– This is the script of CNBC's news report for China's CCTV on October 24, Monday.
Welcome to CNBC Business Daily, I'm Qian Chen.
AT&T has reached a deal to acquire Time Warner for more than $85 billion, a blockbuster deal that fuses a mobile giant with an entertainment conglomerate, carrying with it the potential to reshape the media landscape.
The deal represents a marriage of Time Warner's limitless movie and television empire -including Harry Potter, Batman, Superman and the next generation of super hero movies being developed by DC Comics - with AT&T's 315 million wireless subscribers.
The combination brings Time Warner full circle back to the heady days of the first Dotcom bubble, when it created a merger of equals with AOL-which failed spectacularly in achieving its goals and resulted in an eventual breakup.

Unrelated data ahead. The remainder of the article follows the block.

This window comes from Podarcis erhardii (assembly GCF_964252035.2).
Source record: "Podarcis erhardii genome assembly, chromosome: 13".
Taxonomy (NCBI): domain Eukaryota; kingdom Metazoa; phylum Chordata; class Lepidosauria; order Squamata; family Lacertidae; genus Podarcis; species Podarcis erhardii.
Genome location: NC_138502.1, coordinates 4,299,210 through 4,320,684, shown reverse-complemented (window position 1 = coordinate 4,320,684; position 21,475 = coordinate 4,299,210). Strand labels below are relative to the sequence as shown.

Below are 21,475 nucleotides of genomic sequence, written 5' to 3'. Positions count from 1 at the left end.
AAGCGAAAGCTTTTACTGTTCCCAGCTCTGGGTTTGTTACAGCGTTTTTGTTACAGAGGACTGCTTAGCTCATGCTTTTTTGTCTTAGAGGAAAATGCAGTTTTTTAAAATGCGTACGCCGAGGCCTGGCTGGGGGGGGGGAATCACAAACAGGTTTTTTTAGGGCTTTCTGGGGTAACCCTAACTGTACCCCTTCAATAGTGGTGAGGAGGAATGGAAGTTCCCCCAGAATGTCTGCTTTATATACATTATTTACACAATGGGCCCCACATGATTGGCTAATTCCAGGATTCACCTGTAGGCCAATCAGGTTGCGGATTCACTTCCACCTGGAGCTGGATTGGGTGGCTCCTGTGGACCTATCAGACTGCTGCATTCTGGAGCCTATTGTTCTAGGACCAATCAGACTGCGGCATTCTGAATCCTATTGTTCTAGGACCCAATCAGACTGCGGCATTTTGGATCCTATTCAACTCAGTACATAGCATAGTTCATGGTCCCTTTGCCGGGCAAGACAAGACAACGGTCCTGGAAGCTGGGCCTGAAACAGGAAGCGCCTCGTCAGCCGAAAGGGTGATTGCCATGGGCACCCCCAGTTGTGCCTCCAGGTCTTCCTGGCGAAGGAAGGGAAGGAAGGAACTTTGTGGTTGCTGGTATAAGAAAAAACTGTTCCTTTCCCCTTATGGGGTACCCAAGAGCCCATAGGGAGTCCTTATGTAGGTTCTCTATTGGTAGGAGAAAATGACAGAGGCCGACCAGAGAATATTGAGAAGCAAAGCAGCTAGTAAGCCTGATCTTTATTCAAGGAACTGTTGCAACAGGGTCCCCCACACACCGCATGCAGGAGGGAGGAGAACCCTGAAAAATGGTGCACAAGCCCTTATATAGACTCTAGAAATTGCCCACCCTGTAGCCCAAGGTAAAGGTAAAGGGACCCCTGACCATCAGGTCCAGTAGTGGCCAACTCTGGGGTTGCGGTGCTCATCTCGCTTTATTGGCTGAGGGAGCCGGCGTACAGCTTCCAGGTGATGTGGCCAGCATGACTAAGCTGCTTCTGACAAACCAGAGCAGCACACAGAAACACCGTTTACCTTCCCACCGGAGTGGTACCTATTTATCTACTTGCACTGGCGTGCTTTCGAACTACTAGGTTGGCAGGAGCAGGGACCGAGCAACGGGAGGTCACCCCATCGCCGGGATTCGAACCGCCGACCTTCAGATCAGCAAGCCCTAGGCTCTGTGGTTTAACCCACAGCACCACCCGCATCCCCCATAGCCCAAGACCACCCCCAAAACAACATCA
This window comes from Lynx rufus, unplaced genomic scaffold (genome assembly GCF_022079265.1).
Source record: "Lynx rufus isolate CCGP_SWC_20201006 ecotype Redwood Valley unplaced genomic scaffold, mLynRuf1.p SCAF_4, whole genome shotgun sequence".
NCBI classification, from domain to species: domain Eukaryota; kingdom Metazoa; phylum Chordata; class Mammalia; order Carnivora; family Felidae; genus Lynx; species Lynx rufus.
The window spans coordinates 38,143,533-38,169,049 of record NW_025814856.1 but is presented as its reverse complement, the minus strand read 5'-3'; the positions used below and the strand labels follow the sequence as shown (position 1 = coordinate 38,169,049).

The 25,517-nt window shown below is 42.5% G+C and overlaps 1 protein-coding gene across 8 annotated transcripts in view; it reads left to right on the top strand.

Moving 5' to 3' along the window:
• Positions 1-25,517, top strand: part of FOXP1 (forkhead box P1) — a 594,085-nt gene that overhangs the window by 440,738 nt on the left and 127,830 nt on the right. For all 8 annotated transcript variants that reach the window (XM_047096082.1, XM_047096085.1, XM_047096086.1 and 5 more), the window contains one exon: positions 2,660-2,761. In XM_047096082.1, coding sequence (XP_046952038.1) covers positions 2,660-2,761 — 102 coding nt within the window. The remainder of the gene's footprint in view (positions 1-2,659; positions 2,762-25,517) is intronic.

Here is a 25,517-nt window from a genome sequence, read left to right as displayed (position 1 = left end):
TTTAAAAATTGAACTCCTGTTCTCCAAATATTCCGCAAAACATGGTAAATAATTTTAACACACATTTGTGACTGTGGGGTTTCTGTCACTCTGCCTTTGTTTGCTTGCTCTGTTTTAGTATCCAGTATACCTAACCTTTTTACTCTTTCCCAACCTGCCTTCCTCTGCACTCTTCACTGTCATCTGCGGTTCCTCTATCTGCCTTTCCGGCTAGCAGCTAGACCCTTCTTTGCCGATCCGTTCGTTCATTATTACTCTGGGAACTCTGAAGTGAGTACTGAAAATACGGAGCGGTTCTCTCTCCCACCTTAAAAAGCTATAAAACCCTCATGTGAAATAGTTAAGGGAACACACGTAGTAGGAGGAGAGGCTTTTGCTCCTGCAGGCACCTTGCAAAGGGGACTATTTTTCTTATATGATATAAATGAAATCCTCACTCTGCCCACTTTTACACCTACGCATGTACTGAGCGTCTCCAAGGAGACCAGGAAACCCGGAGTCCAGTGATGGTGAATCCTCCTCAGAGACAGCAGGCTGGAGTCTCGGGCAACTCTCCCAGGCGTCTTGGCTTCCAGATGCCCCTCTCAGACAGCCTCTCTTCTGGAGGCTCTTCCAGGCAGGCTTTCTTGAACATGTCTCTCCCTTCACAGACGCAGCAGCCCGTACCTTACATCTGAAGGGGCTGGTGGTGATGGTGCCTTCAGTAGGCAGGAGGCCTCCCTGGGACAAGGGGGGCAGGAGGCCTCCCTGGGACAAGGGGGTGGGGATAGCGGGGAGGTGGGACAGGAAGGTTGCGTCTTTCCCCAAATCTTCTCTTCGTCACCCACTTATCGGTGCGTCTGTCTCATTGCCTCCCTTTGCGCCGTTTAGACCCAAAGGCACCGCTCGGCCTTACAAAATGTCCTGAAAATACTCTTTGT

The deal will pay off in the first year following the close of the transaction on a share and free cash flow basis, the companies said. AT&T expects to achieve $1 billion in savings within 3 years of the deal closing.
While AT&T's been saddled with a price war with T-Mobile and Sprint, it's been looking for new ways to increase growth.
As part of that effort, it completed its $49 billion acquisition of DirecTV last year to upsell both services to the respective customers.
Calling the deal a "perfect match," AT&T chief Randall Stephenson said the combined company would have "the world's best premium content with the networks to deliver it to every screen."
"It's a great fit, and it creates immediate and long-term value for our shareholders," Stephenson said. "We intend to give customers unmatched choice, quality, value and experiences that will define the future of media and communications."
The deal, however, faces a stiff political and regulatory test. The populist winds buffeting Washington mean that legislators may not approve of another multi-billion corporate tie-up.
Already, Republican presidential candidate Donald Trump said in a speech that under a potential GOP White House, his administration would not approve the deal.
CNBC Qian Chen, reporting from Singapore.